AUSTIN (AFP) - Already a great in his sport, Lewis Hamilton endorsed his claim to be the outright best of all time on Sunday (Nov 3) when he secured his sixth drivers' world championship and third in successive years.
His success in finishing second at the United States Grand Prix on moved him one title ahead of the legendary Argentine Juan Manguel Fangio and within one title of German Michael Schumacher.
The trio sit in an exceptional place in the pantheon of racing drivers, but are not the only men backed by claims of all-time supremacy - Briton Jim Clark, Spain's Fernando Alonso and Brazilian Ayrton Senna enjoying wide support for their dazzling skills in the cockpit.
Hamilton, however, warrants his fans' claims as a candidate to be the 'Greatest Of All Time' for not only his natural talent, pure speed, race-craft and statistical success, but the way in which his personality and background has attracted a new global demographic to the sport.
Above all, the 34-year-old Briton has delivered with results as he has piled up an astonishing pile of statistical records - 83 wins from 248 races, only eight adrift of Schumacher's record of 91, and a record 87 pole positions.
That impressive body of racing successes is, however, only part of the story - even the most hardened cynics have been stirred since the start of his Formula One career in Melbourne in 2007 by his dazzling high-speed controlled aggression, a style of racing that has been tuned perfectly for the modern media age.
For Hamilton, driving fast is only one part of the package that has made him great.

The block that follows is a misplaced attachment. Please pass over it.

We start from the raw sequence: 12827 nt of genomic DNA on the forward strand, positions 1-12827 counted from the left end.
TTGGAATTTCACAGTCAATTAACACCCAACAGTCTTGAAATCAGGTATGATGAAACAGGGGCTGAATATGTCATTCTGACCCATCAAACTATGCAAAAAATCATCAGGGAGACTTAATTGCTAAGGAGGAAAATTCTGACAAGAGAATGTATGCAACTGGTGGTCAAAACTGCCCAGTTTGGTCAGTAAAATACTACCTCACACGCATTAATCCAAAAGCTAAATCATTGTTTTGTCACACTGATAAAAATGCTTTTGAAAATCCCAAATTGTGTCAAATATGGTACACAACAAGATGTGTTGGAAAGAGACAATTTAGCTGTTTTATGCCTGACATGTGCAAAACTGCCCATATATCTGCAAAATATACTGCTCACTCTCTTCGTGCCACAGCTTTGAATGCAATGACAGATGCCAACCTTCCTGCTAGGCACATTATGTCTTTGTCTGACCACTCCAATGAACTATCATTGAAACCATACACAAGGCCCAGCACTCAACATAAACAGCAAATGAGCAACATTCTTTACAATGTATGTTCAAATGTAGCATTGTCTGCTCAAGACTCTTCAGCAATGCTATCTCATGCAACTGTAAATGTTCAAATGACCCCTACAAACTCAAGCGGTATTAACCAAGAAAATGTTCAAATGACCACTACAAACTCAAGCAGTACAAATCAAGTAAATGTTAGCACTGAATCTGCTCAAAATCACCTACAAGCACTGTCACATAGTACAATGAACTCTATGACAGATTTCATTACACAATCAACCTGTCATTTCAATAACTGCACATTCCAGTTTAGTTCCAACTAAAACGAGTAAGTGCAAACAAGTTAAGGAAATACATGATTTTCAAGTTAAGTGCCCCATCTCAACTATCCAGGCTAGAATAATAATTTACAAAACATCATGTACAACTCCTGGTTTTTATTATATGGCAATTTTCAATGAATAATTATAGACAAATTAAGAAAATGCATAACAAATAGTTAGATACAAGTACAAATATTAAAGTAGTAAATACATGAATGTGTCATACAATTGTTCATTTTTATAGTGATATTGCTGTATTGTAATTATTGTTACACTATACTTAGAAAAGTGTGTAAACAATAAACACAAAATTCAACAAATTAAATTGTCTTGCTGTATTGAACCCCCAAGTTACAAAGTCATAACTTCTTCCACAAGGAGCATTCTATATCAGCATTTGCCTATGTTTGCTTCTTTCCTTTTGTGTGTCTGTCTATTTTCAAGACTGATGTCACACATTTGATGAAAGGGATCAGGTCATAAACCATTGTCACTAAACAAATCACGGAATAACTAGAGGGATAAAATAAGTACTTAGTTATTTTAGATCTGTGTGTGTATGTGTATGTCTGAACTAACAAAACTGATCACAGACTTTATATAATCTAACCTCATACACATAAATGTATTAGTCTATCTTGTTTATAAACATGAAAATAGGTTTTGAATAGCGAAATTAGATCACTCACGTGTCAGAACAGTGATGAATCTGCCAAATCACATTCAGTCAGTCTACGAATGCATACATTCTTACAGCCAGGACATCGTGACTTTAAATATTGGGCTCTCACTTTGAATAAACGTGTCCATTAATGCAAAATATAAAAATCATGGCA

He links it to racing on the limit, controlling his speed on a knife-edge as he makes the near-impossible seem routine, especially in the matured phase of his career with Mercedes.
While Fangio drove with unarguable courage, finesse and strength in his era, in the 1950s, he was not faced by the intense technological or personal media demands of the modern age in which Hamilton has managed to showcase the purity of his skills.
And though Schumacher revelled in the superiority of his Ferrari team, which was built around him, he rarely gained the widespread popular acclaim that Hamilton has accumulated for his heart-on-sleeve way of racing and his never-say-die approach to every contest.
The great German also attracted criticism for his cynical use of the darker arts at controversial moments.
Schumacher clearly had the total backing of his team in his glory years when team orders at Ferrari were in regular use - only an occasional feature of Hamilton's time with Mercedes where his team-mate in 2016, Nico Rosberg, beat him to the championship and promptly retired, exhausted - and this year when Valtteri Bottas was his closest rival.
Rosberg, who has known Hamilton since childhood racing days, has ultimate respect for his former team-mate who he has described as being at another level to all his rivals - a level achieved thanks in part to his father's insistence on encouraging an adolescent Hamilton to brake later than all his karting competitors.
This talent, honed in years of racing, was displayed in Hungary this year when Hamilton went wheel-to-wheel with Red Bull's Max Verstappen to win, having taken a tactical late pit-stop and raced with stunning precision.
Allied to an indefatigable quest for success, his all-round array of polished on-track talents has made Hamilton a complete racing driver and more than a worthy member of the sport's most elite drivers - with claims that put him at least level, if not beyond, Clark, Fangio, Schumacher and Senna.